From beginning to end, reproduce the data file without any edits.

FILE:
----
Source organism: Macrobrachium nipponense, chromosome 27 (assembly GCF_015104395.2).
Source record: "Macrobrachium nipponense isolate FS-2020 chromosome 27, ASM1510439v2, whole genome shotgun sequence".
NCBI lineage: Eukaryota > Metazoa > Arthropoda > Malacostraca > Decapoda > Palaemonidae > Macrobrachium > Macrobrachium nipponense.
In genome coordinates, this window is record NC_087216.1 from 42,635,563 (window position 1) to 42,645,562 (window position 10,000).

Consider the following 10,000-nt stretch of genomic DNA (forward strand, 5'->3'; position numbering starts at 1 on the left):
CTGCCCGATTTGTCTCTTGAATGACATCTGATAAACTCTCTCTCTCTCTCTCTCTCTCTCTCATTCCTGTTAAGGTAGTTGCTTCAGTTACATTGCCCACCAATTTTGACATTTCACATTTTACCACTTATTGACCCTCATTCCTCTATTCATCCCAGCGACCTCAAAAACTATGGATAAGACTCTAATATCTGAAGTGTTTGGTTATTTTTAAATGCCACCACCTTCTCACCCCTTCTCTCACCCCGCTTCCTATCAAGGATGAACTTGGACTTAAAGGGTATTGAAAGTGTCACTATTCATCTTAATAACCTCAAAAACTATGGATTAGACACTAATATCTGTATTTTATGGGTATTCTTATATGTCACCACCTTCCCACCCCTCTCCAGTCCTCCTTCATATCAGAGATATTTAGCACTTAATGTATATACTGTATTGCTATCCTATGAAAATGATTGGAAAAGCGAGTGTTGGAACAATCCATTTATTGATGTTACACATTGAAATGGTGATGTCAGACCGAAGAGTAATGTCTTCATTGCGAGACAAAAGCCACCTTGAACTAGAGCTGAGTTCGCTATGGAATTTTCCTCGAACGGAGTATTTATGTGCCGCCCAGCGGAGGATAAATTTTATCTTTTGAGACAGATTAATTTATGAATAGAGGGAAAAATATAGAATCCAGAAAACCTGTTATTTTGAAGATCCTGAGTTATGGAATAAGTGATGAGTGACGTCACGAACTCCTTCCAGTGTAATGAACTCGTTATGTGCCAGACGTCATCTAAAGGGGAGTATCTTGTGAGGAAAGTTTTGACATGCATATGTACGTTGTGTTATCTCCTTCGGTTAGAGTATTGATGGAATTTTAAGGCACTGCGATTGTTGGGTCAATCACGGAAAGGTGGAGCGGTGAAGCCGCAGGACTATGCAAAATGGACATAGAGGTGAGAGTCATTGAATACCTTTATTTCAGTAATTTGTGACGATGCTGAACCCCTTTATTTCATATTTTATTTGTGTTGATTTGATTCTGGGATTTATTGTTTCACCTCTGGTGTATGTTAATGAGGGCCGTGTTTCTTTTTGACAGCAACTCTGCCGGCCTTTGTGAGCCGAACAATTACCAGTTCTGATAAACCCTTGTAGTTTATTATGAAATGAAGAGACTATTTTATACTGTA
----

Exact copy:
Source organism: Macrobrachium nipponense, chromosome 27 (assembly GCF_015104395.2).
Source record: "Macrobrachium nipponense isolate FS-2020 chromosome 27, ASM1510439v2, whole genome shotgun sequence".
NCBI lineage: Eukaryota > Metazoa > Arthropoda > Malacostraca > Decapoda > Palaemonidae > Macrobrachium > Macrobrachium nipponense.
In genome coordinates, this window is record NC_087216.1 from 42,635,563 (window position 1) to 42,645,562 (window position 10,000).

Consider the following 10,000-nt stretch of genomic DNA (forward strand, 5'->3'; position numbering starts at 1 on the left):
CTGCCCGATTTGTCTCTTGAATGACATCTGATAAACTCTCTCTCTCTCTCTCTCTCTCTCTCATTCCTGTTAAGGTAGTTGCTTCAGTTACATTGCCCACCAATTTTGACATTTCACATTTTACCACTTATTGACCCTCATTCCTCTATTCATCCCAGCGACCTCAAAAACTATGGATAAGACTCTAATATCTGAAGTGTTTGGTTATTTTTAAATGCCACCACCTTCTCACCCCTTCTCTCACCCCGCTTCCTATCAAGGATGAACTTGGACTTAAAGGGTATTGAAAGTGTCACTATTCATCTTAATAACCTCAAAAACTATGGATTAGACACTAATATCTGTATTTTATGGGTATTCTTATATGTCACCACCTTCCCACCCCTCTCCAGTCCTCCTTCATATCAGAGATATTTAGCACTTAATGTATATACTGTATTGCTATCCTATGAAAATGATTGGAAAAGCGAGTGTTGGAACAATCCATTTATTGATGTTACACATTGAAATGGTGATGTCAGACCGAAGAGTAATGTCTTCATTGCGAGACAAAAGCCACCTTGAACTAGAGCTGAGTTCGCTATGGAATTTTCCTCGAACGGAGTATTTATGTGCCGCCCAGCGGAGGATAAATTTTATCTTTTGAGACAGATTAATTTATGAATAGAGGGAAAAATATAGAATCCAGAAAACCTGTTATTTTGAAGATCCTGAGTTATGGAATAAGTGATGAGTGACGTCACGAACTCCTTCCAGTGTAATGAACTCGTTATGTGCCAGACGTCATCTAAAGGGGAGTATCTTGTGAGGAAAGTTTTGACATGCATATGTACGTTGTGTTATCTCCTTCGGTTAGAGTATTGATGGAATTTTAAGGCACTGCGATTGTTGGGTCAATCACGGAAAGGTGGAGCGGTGAAGCCGCAGGACTATGCAAAATGGACATAGAGGTGAGAGTCATTGAATACCTTTATTTCAGTAATTTGTGACGATGCTGAACCCCTTTATTTCATATTTTATTTGTGTTGATTTGATTCTGGGATTTATTGTTTCACCTCTGGTGTATGTTAATGAGGGCCGTGTTTCTTTTTGACAGCAACTCTGCCGGCCTTTGTGAGCCGAACAATTACCAGTTCTGATAAACCCTTGTAGTTTATTATGAAATGAAGAGACTATTTTATACTGTA